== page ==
Educational Journey with EPHAT MUDENDA
SCHOOLCHILDREN ought to know that diseases like cholera are as a result of poor hygiene practices.
School authorities, just like parents and guardians at home, are expected to put in place measures aimed at ensuring that young people’s rights to education are fully promoted through hygienic environments.
Clean water (for drinking and other purposes), well-built infrastructure, which includes toilets and, in the case of boarding schools, bathrooms, as well as programmes that encourage healthy behavioural patterns in general, must be present in school.
When such an environment is provided for learners, then their rights to education, good health and participation will have been fulfilled, at least to a large extent. But where sanitation is poor, water is either scarce or dirty, and hygiene behaviours are not appropriate, then the environment in a particular institution will inevitably be detrimental to the health of children, who spend long hours in school.
Oftentimes, schools are places where young ones easily get sick because most of them have limited ventilation, lack hand-washing facilities, with no soap for pupils, and toilets are dilapidated. It is places like these where diseases spread very rapidly.
But with adequate facilities in which there is improved sanitation and water supply in an educational institution, whether boarding or day school, several successes, among them gender equality, can easily be achieved. Besides, there can be increased access to quality education and a reduction in the disease burden among children, especially with regard to diarrhoeal diseases like cholera.
Life skills-based hygiene education is also important in the students’ educational journey. While it is good to teach children about the facts regarding health risks and bad hygiene practices, it is even more important that the learning process focuses on completely changing their hygiene behaviour, that of their families and the hygiene behaviour of society in general so that people’s quality of life improves in the long run.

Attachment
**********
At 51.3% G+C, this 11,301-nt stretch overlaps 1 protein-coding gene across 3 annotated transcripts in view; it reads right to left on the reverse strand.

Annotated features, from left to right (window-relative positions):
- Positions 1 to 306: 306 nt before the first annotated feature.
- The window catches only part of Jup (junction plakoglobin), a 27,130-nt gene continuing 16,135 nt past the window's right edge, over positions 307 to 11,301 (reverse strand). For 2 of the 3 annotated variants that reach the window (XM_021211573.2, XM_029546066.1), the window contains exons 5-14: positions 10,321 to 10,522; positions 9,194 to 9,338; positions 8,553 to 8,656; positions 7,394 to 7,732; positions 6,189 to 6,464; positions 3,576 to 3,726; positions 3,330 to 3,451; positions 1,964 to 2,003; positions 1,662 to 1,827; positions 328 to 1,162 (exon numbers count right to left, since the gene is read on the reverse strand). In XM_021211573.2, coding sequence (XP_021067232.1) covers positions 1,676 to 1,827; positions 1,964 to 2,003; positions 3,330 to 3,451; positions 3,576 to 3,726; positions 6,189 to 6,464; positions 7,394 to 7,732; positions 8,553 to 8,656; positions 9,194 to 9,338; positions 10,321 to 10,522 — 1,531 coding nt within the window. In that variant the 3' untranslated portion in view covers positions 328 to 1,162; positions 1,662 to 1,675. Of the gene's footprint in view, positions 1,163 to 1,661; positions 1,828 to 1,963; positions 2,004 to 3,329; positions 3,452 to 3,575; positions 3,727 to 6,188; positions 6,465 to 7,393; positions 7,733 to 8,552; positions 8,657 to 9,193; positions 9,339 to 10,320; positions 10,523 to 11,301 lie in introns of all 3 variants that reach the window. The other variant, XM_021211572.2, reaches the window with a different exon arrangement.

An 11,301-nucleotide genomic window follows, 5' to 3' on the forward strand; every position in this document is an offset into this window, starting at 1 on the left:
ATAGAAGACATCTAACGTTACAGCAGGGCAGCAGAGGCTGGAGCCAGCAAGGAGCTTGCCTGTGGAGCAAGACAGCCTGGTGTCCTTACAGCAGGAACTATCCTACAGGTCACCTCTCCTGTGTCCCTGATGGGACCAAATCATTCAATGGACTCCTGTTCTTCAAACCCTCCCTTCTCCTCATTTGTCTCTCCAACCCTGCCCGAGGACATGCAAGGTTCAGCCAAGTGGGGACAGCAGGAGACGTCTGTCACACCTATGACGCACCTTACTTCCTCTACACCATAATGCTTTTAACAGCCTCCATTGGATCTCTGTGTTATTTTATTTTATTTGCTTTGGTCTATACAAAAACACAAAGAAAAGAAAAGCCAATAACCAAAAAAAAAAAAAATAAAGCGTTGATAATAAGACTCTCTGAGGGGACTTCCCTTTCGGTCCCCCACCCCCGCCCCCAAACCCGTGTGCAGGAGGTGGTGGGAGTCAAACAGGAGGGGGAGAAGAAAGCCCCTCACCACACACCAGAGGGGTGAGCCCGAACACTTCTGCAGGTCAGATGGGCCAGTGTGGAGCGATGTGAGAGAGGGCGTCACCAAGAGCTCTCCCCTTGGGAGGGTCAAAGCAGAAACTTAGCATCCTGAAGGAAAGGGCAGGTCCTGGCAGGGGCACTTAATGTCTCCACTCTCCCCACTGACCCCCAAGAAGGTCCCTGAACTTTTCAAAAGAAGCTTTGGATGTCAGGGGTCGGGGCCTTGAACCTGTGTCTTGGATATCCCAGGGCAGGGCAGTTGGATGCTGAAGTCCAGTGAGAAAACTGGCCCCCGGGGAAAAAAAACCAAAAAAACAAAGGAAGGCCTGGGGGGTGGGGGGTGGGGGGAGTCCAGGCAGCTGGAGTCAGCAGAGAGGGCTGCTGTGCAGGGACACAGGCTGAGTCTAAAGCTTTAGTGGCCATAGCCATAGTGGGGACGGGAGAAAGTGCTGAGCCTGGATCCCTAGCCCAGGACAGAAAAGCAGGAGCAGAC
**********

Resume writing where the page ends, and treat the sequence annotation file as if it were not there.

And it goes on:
Therefore, both practical and theoretical information should be imparted to children. For instance, they should be made aware that worm infections are caused by poor hygiene in environments where they are found. So, it follows that for them to be in good health, they have to be clean all the time. Washing hands to prevent infection and diseases is a good practical example of maintaining high levels of hygiene among learners.
Methods aimed at helping students to master hygiene skills should be participatory in nature. This is because young ones almost always enjoy and benefit from more participatory educational approaches. It is from their own actions, and those of their friends, that they truly learn while they are actively involved in various activities. In this way, they easily and quickly learn and adopt new skills and concepts.
A hygiene club in a school set-up can help in ensuring that authorities are always alert to the hygiene needs of pupils. Schoolchildren in such clubs are expected to be actively involved in advocating healthy lifestyles among their peers at school and in the community where they come from. As they learn about desirable hygiene behaviours in school clubs, they can be trained as peer educators who should help in spreading messages of good hygiene both within and outside the school.
Parents and other community members can be involved in keeping schools clean, safe and healthy through activities organised by parent-teacher associations, among other forums.
Indeed, children’s right to education and good health should be respected by creating healthy environments in which there are high levels of hygiene, both in school and at home. In this way, discipline and sanity are bound to be upheld in adult life. As responsible citizens, therefore, they will positively contribute towards the country’s socio-economic development.